Type One exemplifies the desire to be good, to live up to the highest ethical standards, and to effect positive changes in the world. While a number of types care about achieving goals, Ones are particularly aware of how they achieve their goals. Were they honorable? Did they use their resources wisely? Were they fair and truthful? Ones are people of high standards
and they expect themselves and others to live by those standards as much as possible. They tend to see things in terms of long-range objectives, and they can be aware of how current actions might affect future situations. For example, Ones are often in the forefront of battles to improve environmental standards or to make people aware of healthier lifestyle choices.
Most Ones report feeling a powerful sense of mission, a deep feeling of purpose that they remember from their early childhood. They sense that they are here for a reason and, unlike some other types, they have a fairly clear idea of what that reason is.
This sense of mission impels Ones to rise to their highest standards, to make personal sacrifices, and to evaluate themselves regularly to see if they are falling short of their ideals. They feel that they must live a balanced, sensible life in order to have the clarity and inner resources necessary to fulfill their purpose.
Ones also have deep convictions about right and wrong, what is just and unjust.
They are often dedicated to reform and social causes
since they feel personally obligated to improve the world and leave it a better place.
They put themselves on the line for their values and ethical convictions—if it means risking their jobs, their fortunes, or even their lives.
Ones are convinced that there are indeed some truths—some values—that are worth both living and dying for. To accomplish their missions, Ones maintain self-discipline and do their best to practice "moderation in all things."
While Ones focus their attention on serious life issues, their high standards can also be directed to less significant matters
—although they may seem equally important to Ones at the time. They can become extremely upset, for instance, if their spouse or one of their children fails to clean up after themselves adequately after using the bathroom sink. Ones are nothing if not thorough and well organized. Some Ones express this as an extraordinary concern with "neatness," the kind of people whose socks and underwear are folded neatly, whose file folders are labeled and filed alphabetically, and whose pencils are all sharpened. Other Ones focus their perfectionism in other areas, such as punctuality, ethical standards, political or religious ideals, office protocols, or uncovering misdeeds and untruths.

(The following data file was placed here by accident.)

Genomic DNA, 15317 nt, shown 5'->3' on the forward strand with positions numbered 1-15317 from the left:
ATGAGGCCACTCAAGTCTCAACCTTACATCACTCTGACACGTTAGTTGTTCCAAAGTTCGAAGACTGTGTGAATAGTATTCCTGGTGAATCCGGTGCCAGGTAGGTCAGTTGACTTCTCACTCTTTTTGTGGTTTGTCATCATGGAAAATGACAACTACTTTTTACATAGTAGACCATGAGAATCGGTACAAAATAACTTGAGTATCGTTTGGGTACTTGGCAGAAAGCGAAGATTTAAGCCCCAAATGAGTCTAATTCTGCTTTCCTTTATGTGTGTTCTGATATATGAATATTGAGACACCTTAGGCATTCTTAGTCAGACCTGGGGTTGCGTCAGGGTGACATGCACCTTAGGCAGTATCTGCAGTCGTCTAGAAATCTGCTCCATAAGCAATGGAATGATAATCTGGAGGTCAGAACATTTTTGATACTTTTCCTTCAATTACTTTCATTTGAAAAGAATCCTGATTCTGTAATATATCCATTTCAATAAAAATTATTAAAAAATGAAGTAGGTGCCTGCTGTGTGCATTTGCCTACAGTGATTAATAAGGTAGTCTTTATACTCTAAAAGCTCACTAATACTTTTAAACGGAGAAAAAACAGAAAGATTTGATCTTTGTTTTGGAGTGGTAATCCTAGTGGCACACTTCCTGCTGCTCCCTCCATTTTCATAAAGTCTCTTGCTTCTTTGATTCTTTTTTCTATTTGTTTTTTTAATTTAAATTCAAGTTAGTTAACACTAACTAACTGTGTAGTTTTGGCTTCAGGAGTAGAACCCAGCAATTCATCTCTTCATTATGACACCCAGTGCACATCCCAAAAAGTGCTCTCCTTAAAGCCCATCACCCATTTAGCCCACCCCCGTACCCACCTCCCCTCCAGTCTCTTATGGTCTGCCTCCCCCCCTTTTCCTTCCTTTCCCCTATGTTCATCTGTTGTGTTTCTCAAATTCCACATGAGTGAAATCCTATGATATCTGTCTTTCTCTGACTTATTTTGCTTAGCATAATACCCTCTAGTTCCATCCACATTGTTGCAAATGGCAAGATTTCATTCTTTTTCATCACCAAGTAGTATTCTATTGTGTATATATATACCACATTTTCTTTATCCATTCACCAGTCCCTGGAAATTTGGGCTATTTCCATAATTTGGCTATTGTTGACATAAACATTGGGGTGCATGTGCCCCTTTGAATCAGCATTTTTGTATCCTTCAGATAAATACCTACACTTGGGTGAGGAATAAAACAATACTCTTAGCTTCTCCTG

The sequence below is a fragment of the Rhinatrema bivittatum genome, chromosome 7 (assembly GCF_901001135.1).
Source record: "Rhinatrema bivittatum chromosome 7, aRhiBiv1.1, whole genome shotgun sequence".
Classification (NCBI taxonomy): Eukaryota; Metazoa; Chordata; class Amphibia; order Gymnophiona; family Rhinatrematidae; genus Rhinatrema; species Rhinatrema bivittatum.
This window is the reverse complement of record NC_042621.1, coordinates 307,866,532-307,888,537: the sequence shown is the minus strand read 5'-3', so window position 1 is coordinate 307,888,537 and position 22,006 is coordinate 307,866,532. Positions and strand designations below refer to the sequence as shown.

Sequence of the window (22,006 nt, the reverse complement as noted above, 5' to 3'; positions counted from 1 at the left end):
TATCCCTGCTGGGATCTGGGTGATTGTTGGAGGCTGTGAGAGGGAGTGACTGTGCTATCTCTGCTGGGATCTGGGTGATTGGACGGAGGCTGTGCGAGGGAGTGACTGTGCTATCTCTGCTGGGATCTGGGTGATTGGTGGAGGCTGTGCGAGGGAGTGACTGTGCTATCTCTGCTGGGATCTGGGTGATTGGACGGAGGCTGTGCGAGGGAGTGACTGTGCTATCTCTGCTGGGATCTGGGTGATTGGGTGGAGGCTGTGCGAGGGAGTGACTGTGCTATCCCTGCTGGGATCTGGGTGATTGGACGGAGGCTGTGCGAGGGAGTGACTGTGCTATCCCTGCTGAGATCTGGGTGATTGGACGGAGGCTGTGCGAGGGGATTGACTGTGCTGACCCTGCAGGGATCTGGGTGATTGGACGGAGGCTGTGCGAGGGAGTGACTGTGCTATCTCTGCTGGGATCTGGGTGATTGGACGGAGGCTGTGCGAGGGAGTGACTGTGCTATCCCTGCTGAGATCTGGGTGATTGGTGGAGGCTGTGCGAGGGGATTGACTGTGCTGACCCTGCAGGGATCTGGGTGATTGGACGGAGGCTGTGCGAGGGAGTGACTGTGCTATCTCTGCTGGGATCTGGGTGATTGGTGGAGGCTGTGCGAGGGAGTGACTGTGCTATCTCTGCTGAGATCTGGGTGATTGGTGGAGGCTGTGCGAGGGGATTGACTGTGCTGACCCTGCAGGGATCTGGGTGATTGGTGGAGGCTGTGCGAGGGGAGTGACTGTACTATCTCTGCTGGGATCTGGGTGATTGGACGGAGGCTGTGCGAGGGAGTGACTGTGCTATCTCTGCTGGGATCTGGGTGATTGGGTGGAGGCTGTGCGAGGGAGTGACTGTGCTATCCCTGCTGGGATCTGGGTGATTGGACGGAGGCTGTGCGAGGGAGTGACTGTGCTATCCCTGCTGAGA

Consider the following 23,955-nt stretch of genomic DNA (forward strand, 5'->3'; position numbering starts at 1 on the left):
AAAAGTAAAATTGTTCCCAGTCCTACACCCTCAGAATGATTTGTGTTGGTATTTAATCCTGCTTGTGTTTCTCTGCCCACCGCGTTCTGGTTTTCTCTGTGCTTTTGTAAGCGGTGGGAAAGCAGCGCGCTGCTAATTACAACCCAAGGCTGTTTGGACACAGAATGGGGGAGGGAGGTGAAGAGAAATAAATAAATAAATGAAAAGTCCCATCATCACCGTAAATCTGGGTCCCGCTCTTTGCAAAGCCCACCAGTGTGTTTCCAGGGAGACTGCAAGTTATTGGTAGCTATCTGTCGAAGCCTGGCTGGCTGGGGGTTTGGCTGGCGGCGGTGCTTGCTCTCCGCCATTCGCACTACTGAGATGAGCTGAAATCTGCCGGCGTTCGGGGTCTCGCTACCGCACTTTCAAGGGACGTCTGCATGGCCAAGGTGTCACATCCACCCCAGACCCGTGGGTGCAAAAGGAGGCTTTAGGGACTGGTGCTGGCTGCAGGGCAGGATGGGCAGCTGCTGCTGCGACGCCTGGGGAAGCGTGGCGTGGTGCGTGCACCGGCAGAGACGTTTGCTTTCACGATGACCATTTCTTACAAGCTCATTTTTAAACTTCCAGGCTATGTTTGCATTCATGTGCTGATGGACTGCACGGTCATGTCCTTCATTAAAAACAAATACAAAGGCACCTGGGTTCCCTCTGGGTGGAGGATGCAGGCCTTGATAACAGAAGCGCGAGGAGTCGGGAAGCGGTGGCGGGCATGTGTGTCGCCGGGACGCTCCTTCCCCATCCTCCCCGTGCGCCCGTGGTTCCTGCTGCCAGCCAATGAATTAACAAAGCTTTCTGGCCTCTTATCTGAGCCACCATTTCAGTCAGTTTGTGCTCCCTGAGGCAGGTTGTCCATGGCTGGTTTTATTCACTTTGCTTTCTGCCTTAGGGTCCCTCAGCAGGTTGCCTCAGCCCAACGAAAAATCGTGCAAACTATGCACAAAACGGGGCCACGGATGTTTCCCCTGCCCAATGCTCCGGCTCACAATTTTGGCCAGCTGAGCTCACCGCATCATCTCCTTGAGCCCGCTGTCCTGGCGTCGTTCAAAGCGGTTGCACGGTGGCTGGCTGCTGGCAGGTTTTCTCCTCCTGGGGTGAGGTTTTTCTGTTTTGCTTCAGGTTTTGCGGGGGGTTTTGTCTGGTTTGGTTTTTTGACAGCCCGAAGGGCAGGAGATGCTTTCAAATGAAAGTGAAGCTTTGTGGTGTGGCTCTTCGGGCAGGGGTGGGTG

While Ones tend to see themselves as people of logic and reason, they are often driven by strong feelings and impulses—usually experienced as personal convictions. Because they so strongly feel that they must accomplish their life mission, they conclude that they must be serious and determined and must not waste time. They can become very strict with themselves
, feeling they must always be working toward their ideals, "making progress," and pointing out how things could be improved. They are extremely conscientious about how they use their time and resources. Under pressure, time becomes a major interpersonal issue for Ones—they insist that they and others be punctual, efficient, and particular about details. They make lists, organize things, and constantly prioritize their activities. Their sense of obligation, however, can make them feel heavier and more burdened. Consequently, they begin to be afraid of making a mistake because they want everything to be consistent with their strict standards. At such times, others can perceive them as overly rigid and perfectionistic
In brief, Ones want to be right, to strive higher and improve everything, to be consistent with their ideals, to justify themselves, and to be beyond criticism so as not to be condemned by anyone
. Ones do not want to be proven wrong, to make mistakes
, to allow sloppiness, to be with people they perceive as lazy or not serious, to be in chaos or in situations that seem out of control, or to be embarrassed by emotional display.
Their Hidden Side
Ones appear well balanced and sure of themselves, but they can suffer from extreme self-criticism
, feeling that they are never able to measure up to their Olympian standards. Similarly, they can feel lonely and alienated from others
seeing themselves as the only responsible adult around
. At such times they feel burdened by their responsibilities and by the sense that others will not do as thorough a job as they will. If these feelings intensify, Ones can become harsh with themselves and others, and prey to hidden depression. They may attempt to maintain an outer attitude of self-control and reserve while inwardly feeling anguished and alienated. As they become more isolated, their self-criticism can become more cruel and irrational.
Few casual observers would suspect how much they are suffering from the relentless attacks of their Inner Critic (superego).